None of these tasks can be performed, privately. It is going to take trillions. The money is there on the sidelines, not being used.

What is lacking is courage and imagination on the part of people like your

K Sralla -
I understand the argument that approaches to budgeting have change. What I don't understand is why that's a bad thing.

Certainly we can all agree that profligacy like the case of Greece are and always will be bad. But that has nothing to do with Keynesianism and cases like that long predated the 1930s. We've always had sovereigns getting in trouble.

We can all also agree that things like Medicare - structurally oncoming trains - are a problem. But again - what does that have to do with Keynesianism?

The biggest run up in debt after Keynes occurred because it's expensive to kill fascists overrunning Europe. That would have happened with or without Keynes. In the height of Keynesian influence, as John points out, U.S. public debt was reduced - because Keynesians have always been attuned to keeping the fiscal house in order and controlling inflation. It's inched up as Keynesianism has lost its influence, and of course now are biggest debt problems have to do with entitlements, which have nothing whatsoever to do with Keynesianism. Nothing.

So while I think you can credit Keynesianism with killing the "old time fiscal religion" that seems like a good thing to me, not a bad thing. The only problems associated with debt that we've had to deal with since the 1930s seems completely unrelated.

When you all hold up the same bad guy for every single problem that looms out there, that should give you pause.


I appreciate your response, but you did not answer my question about whether you think Buchanan's argument on public debt is sound. If you do not, where does he go wrong?

To answer John's challenge, I would ask him to plot up the debt to GDP ratios of the G8 economies during the last 100 years, and then examine the trend of the ensemble mean vs the trajectories of individual members.

If there is no systematic forcing boundary condition governing debt to GDP, then I might expect to see scatter among ensemble members, but no statistically meaningful trend in the ensemble mean.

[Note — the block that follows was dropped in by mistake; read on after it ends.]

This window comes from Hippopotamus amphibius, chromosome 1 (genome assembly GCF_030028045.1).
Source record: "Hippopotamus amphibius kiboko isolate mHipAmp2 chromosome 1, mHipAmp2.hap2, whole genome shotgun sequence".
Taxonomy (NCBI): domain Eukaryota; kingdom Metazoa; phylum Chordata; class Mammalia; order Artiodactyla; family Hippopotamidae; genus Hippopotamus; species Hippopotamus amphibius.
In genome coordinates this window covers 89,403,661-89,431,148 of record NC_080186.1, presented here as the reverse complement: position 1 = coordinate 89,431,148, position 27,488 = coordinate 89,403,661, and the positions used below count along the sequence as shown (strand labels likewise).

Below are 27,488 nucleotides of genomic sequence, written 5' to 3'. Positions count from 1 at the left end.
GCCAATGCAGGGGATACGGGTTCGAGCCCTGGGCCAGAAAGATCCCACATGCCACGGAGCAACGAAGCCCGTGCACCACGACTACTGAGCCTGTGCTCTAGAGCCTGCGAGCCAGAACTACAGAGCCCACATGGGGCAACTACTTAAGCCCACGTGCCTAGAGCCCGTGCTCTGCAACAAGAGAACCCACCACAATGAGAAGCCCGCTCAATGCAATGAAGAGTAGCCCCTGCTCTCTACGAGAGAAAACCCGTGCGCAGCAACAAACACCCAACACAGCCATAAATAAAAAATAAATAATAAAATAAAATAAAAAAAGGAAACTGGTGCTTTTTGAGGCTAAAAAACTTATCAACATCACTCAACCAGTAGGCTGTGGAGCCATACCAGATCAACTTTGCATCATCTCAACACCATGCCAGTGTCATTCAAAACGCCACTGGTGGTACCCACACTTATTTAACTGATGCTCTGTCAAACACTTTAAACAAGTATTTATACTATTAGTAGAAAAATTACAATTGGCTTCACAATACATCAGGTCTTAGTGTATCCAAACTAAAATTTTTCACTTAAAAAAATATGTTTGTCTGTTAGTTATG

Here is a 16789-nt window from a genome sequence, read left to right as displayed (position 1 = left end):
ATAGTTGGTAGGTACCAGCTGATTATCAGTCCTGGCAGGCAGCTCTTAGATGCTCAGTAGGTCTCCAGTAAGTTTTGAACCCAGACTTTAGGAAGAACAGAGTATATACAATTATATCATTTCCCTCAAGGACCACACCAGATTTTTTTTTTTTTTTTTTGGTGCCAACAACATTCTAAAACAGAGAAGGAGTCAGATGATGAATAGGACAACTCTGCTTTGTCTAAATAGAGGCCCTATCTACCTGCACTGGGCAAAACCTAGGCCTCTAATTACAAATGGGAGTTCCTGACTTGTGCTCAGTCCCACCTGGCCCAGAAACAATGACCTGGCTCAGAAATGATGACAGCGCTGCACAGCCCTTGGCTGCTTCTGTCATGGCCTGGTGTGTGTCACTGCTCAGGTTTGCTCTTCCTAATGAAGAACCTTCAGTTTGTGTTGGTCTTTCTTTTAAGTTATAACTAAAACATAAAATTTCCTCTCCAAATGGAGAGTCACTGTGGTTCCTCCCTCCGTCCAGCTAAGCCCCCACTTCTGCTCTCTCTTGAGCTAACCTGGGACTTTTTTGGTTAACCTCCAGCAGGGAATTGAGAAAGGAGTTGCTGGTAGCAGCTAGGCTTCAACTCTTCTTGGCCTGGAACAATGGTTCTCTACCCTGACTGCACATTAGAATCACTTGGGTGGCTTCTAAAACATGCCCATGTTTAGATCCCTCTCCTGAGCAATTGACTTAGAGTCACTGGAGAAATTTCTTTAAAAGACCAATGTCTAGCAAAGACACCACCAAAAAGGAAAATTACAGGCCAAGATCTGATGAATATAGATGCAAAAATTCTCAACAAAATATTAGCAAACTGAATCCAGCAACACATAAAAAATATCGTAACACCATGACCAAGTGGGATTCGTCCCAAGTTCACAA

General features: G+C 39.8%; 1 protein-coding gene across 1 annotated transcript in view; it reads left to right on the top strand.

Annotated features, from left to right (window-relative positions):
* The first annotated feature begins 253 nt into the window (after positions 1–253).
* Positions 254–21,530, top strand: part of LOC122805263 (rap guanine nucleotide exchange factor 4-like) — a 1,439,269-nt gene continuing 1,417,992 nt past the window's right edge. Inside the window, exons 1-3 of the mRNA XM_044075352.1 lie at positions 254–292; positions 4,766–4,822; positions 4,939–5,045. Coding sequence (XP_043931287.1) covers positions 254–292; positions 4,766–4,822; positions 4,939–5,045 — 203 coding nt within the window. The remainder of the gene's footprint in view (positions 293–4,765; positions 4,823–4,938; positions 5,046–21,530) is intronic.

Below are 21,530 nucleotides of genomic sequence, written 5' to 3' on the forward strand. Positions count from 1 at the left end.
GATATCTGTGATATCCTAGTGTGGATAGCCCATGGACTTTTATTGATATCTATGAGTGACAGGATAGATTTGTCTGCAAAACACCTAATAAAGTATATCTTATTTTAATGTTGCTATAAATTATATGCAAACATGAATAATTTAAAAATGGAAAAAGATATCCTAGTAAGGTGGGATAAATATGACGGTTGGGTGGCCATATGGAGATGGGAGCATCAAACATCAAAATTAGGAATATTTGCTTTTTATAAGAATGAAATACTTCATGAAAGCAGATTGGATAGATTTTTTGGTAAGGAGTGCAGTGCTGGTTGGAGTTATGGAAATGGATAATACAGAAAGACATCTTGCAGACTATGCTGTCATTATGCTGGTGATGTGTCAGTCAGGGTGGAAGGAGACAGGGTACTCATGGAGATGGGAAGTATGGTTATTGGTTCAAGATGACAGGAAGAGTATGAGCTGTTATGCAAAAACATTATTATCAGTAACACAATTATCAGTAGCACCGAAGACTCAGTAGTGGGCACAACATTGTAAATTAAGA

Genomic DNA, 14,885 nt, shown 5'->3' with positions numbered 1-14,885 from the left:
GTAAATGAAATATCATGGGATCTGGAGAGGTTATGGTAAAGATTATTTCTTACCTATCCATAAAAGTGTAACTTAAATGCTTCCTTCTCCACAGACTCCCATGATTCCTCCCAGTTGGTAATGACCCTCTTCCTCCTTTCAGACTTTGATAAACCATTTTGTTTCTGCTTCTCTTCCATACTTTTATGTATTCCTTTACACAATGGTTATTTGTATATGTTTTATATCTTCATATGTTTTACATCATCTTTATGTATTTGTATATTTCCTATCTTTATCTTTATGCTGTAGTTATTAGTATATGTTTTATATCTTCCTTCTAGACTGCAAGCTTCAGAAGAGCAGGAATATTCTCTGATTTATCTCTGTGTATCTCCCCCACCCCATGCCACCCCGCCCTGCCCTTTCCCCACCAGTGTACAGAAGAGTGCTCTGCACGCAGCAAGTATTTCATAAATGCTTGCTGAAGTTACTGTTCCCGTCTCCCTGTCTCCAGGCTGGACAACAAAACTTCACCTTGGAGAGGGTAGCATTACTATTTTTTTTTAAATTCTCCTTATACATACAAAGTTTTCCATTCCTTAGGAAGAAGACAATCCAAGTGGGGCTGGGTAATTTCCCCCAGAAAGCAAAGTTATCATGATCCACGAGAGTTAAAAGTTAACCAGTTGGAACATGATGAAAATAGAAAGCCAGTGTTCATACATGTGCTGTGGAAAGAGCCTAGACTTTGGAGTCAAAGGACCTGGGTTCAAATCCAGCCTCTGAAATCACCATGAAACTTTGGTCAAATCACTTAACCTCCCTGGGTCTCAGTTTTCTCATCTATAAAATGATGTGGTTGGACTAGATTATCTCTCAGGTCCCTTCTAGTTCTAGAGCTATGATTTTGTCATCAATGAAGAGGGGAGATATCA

Only a little more than decade ago our debt was falling. How does that fit with the argument against Keynesianism?

Did the beneficial changes in our fiscal position (both reduced spending and increased revenues) reflect a divergence from Keynesianism or consistency with the countercyclical policy that Keynes articulated?


Perhaps you miss the point made in my challenge to you above.

It is not surprising that any individual country expriences short-term changes in it's fiscal balance owing to the business cycle and resulting changes in revenues. These ups and downs admittedly are difficult to attribute to any particular policy.

However, the point above is that a statistically significant longer-term trend in the ensemble mean of the worlds largest economies over the last 50 or so years needs causal explanation. If the ensemble mean is up over a significantly long period of time, this strongly implies a forcing rule change. The noise of ups and downs in revenue are not likely to produce a significant trend in the ensemble mean.

Now while it is hard to nail down with complete certainty any particular change in rules that have driven the increasing debt load, a prime suspect must be the Keynesian revolution.

This signal associated with changes in the rules of the game would be expected to emerge from the noise associated with a shorter-term business cycle.

Another question which arises in response to Daniel's ambivalance of the trend might be to aske whether these changes in rules are acting on a more or less stable system, or whether these rule changes might be pushing the western governments toward some sort of critical tipping point of instability.

Thanks for your post. Note: my point on surpluses in the late 1990's was my first to the thread (I am not John who posted earlier). However, I do think that John makes a relevant point.

If you look at the post WWII era in the US there is a clear break in trend beginning with Reagan.

I am not a macroeconomist, but my understanding of Keynesianism (as noted in previous post) is that deficits in business cycle lows are paid back by surpluses at peaks. (I think Alex Tabarrok proposed a constitutional amendment requiring this).

The Bush tax cuts and abandonment of "paygo" spending rules (both implemented when Republicans had control of both chambers and the White House) have put us back in the rut that took us a decade to start climbing out of.

If that is really what "Keyensianism" is then yes, I agree it has put us in a world of hurt.